Reading and Reflecting on “I'm Still Here” by Austin Channing Brown

A book cover styled as though somone has redacted some of the words of the book.  The non-redacted words are "I'm Still Here Black Dignity In A World Made For Whiteness Austin Channing Brown"

I’m not done with my series Let’s Read “End of Policing” by Alex S Vitale, but this past week I’ve focused elsewhere. I found that I needed more context and perspective.

A few weeks ago, our family decided to purchase a broad spectrum of anti-racist books. This had a multi-faceted goal: 1) buy from a black owned book shop; 2) learn from others that have done the emotional work of communicating their experiences; 3) have a shared corpus within our family from which we can talk and discuss; and 4) support non-white authors.

First, we ordered from Brain Lair Books in South Bend, Indiana. Using, we found the titles we wanted from This List is Anti-Racist List and placed our order.

On Sunday I read Austin Channing Brown’s “I’m Still Here: Black Dignity in a World Made for Whiteness”.

Brown’s book was warm yet uncomfortable. She spoke her truth.

[White fragility] ignores the personhood of people of color and instead makes the feelings of whiteness the most important thing. It happens in classes and workshops, board meetings and staff meetings, via email and social media, but it takes other forms, too. If Black people are dying in the street, we must consult with white feelings before naming the evils of police brutality. If white family members are being racist, we must take Grandpa’s feelings into account before we proclaim our objections to such speech. If an organization’s policies are discriminatory or harmful, that can only be corrected if we can ensure white people won’t feel bad about the change. White fragility protects whiteness and forces Black people to fend for themselves.
, I'm Still Here

A poignant reminder that black people (body and mind) are valued less than white emotions.

Read that again. In our white-oriented society, my fear or love or anger has higher value than the life or death of a black person.

Brown shows this over and over, in different contexts. Never repetitive, instead driving towards her personal liberation from a world structured on white supremacy.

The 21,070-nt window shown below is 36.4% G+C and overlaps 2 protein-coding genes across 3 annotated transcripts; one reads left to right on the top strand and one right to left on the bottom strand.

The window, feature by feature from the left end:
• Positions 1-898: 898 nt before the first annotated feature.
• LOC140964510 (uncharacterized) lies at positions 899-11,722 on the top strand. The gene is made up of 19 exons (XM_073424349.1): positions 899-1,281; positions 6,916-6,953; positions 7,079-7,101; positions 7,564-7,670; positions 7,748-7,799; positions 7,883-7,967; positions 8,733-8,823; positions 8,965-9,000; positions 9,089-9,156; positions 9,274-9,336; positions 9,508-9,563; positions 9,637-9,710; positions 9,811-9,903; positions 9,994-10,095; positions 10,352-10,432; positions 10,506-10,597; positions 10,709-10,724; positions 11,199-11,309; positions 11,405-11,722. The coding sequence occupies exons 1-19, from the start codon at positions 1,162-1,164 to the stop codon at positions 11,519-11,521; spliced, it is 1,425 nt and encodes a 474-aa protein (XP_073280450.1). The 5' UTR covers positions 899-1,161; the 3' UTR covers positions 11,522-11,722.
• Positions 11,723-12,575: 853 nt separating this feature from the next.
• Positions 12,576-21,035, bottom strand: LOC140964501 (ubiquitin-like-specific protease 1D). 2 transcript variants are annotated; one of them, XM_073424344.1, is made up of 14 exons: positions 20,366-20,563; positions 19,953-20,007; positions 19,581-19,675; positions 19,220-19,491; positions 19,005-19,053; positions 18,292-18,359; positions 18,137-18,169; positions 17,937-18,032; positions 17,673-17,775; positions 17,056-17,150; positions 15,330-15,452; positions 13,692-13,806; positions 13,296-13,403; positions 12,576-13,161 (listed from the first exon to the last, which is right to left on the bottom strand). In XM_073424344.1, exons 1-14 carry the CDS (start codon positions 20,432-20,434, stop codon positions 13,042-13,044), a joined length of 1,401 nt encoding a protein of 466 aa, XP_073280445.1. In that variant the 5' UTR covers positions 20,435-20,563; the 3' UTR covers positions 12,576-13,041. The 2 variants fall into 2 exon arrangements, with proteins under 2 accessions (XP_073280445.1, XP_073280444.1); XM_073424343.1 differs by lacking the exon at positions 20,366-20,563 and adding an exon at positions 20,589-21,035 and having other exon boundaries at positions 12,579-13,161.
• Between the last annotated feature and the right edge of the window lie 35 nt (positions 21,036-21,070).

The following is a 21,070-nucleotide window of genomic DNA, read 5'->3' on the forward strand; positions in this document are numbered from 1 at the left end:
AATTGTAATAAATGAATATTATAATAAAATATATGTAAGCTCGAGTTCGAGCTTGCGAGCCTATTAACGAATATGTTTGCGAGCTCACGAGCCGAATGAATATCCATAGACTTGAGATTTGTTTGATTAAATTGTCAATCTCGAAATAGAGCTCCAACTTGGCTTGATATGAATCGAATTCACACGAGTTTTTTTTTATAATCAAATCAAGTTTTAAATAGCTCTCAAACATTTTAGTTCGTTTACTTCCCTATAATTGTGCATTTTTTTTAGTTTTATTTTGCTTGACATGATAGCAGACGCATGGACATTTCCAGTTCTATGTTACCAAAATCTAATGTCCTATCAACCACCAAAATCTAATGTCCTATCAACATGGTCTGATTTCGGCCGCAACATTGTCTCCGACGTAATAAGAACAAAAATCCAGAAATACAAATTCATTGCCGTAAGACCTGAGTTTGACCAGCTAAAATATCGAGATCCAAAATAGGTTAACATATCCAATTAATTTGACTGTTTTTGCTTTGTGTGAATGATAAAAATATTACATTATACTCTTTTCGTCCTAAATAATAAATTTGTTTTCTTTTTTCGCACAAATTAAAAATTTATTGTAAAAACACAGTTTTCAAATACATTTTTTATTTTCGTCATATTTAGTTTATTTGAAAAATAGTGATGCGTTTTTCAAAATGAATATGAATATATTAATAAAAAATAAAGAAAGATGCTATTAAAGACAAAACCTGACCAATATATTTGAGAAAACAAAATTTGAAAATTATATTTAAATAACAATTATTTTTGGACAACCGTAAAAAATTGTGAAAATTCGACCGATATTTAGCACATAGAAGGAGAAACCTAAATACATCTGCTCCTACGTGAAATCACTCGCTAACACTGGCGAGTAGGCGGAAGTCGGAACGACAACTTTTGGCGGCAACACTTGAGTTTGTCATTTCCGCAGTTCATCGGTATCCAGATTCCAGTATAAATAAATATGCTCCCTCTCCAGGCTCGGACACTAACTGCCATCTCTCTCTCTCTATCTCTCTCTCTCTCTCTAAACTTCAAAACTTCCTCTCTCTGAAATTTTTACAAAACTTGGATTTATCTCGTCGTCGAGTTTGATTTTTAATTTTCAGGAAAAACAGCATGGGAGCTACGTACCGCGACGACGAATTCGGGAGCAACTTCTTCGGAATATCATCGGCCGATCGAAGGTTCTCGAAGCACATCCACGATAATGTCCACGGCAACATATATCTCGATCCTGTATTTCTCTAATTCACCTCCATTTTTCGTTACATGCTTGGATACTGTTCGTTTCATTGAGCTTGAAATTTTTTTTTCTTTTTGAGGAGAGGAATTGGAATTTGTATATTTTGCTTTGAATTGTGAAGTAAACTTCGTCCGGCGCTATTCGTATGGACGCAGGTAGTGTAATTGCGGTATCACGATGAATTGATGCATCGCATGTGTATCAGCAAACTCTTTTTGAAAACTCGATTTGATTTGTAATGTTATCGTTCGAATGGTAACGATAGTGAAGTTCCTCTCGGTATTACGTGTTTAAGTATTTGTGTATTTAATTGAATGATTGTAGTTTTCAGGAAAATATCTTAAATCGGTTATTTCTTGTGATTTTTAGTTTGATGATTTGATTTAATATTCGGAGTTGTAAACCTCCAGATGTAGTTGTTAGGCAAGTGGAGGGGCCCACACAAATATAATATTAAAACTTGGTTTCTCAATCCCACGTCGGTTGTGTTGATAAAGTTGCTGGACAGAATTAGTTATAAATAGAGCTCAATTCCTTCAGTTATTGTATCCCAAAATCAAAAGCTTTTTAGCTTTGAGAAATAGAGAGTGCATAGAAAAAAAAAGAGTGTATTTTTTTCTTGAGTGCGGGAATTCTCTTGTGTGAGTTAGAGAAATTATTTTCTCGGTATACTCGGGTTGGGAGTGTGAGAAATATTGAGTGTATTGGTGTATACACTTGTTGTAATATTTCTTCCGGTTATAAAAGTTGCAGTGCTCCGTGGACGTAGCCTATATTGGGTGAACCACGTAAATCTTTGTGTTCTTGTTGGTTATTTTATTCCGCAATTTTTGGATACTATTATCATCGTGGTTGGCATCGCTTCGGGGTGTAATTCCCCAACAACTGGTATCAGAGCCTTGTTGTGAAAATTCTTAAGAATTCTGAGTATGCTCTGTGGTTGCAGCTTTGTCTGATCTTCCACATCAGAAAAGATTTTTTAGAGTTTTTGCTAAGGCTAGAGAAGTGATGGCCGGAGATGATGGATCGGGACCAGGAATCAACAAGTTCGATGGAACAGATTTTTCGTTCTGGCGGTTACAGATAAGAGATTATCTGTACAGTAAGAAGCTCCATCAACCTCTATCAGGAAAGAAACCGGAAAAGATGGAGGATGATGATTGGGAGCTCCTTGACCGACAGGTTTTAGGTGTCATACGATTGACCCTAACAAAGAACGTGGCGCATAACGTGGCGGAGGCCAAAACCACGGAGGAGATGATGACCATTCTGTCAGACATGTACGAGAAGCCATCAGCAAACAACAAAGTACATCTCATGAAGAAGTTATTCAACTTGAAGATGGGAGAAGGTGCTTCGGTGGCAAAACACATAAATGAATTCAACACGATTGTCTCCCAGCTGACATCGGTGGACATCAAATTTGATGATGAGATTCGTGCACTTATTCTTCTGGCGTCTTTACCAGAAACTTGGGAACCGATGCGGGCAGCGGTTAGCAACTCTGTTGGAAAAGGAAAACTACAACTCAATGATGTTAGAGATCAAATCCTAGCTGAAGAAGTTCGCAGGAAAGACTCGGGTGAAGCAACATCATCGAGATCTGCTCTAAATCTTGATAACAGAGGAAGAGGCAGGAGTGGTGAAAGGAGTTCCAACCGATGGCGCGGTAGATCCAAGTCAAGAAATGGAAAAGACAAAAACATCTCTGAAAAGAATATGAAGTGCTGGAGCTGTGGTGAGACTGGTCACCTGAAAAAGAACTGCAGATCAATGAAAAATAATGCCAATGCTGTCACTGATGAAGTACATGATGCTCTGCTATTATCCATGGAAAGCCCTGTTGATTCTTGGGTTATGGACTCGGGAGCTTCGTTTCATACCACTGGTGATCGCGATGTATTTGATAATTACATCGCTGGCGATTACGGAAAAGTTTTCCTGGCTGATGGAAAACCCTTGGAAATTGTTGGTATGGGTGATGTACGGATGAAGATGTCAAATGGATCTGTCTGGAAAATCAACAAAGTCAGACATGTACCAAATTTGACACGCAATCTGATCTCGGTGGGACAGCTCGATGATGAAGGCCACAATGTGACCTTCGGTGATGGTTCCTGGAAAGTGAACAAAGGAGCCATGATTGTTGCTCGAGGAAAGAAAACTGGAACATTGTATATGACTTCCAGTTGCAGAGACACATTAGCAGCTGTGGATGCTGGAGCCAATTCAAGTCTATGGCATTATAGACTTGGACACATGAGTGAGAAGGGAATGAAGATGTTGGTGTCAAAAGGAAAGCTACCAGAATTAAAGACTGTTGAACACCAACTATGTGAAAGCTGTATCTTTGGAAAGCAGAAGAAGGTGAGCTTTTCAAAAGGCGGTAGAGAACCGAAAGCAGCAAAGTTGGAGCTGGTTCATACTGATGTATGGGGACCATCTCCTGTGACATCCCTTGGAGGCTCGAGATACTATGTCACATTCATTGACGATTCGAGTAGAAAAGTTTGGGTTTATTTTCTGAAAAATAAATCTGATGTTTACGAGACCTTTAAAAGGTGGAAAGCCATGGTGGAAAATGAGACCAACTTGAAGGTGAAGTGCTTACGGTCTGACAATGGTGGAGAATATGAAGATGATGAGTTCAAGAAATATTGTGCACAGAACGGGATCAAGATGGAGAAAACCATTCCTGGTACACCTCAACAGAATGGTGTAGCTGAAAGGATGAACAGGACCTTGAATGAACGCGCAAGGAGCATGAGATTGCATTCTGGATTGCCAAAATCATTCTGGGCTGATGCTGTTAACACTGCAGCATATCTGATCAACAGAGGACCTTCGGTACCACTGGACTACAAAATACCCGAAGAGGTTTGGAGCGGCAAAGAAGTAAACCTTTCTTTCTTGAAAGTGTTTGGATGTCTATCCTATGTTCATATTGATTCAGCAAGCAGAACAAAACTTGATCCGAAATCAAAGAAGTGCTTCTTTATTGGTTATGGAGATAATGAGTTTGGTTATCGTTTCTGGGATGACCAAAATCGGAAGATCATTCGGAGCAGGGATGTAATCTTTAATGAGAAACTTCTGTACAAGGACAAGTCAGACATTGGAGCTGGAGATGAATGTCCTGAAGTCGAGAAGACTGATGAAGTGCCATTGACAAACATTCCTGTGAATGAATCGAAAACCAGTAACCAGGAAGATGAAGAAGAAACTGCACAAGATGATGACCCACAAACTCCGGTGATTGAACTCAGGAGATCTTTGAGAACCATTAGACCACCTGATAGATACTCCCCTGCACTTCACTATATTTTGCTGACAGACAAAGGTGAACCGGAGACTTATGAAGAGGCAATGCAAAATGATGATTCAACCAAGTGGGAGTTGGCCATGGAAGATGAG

The interlude, in which she writes a letter to the child gestating in her womb, brought me to tears. Reading of the hope of an expectant parent. Knowing on the fringes looms the dangers of being black in a world made by and for white. This is a future pain she knows is coming; And in her sharing, I know it is coming as well. Yet she proceeds with a “shadow of hope.”


In this short book, I see going forward two critical things.

First, stop confessing short-comings to those impacted by my failings. I think I do okay at that, but this book is a reminder to do better. Instead, I plan to look at the moment when I feel the reflex of confession. Then take that moment and trigger and ask “What will I do different next time?”

Second, be vigilant for favoring white feelings over black lives and liberties. Each person is responsible for their feelings. That is to say: no one makes you feel that way. I see this also as being aware of the tendency to favor a man’s feelings over a woman’s life and autonomy.

That almost certainly means listening more. Slowing down conversations to give space for people to process and catch up.

I’m not looking to “extend the table” or “be an ally.” That phrasing implies that an ownership of something worth sharing.

The table of whiteness is fucking toxic. It’s grotesque and takes up way too much space on this planet. Let’s not invite people to that table. Instead, let’s mulch it. Let’s clear space to help grow a better world.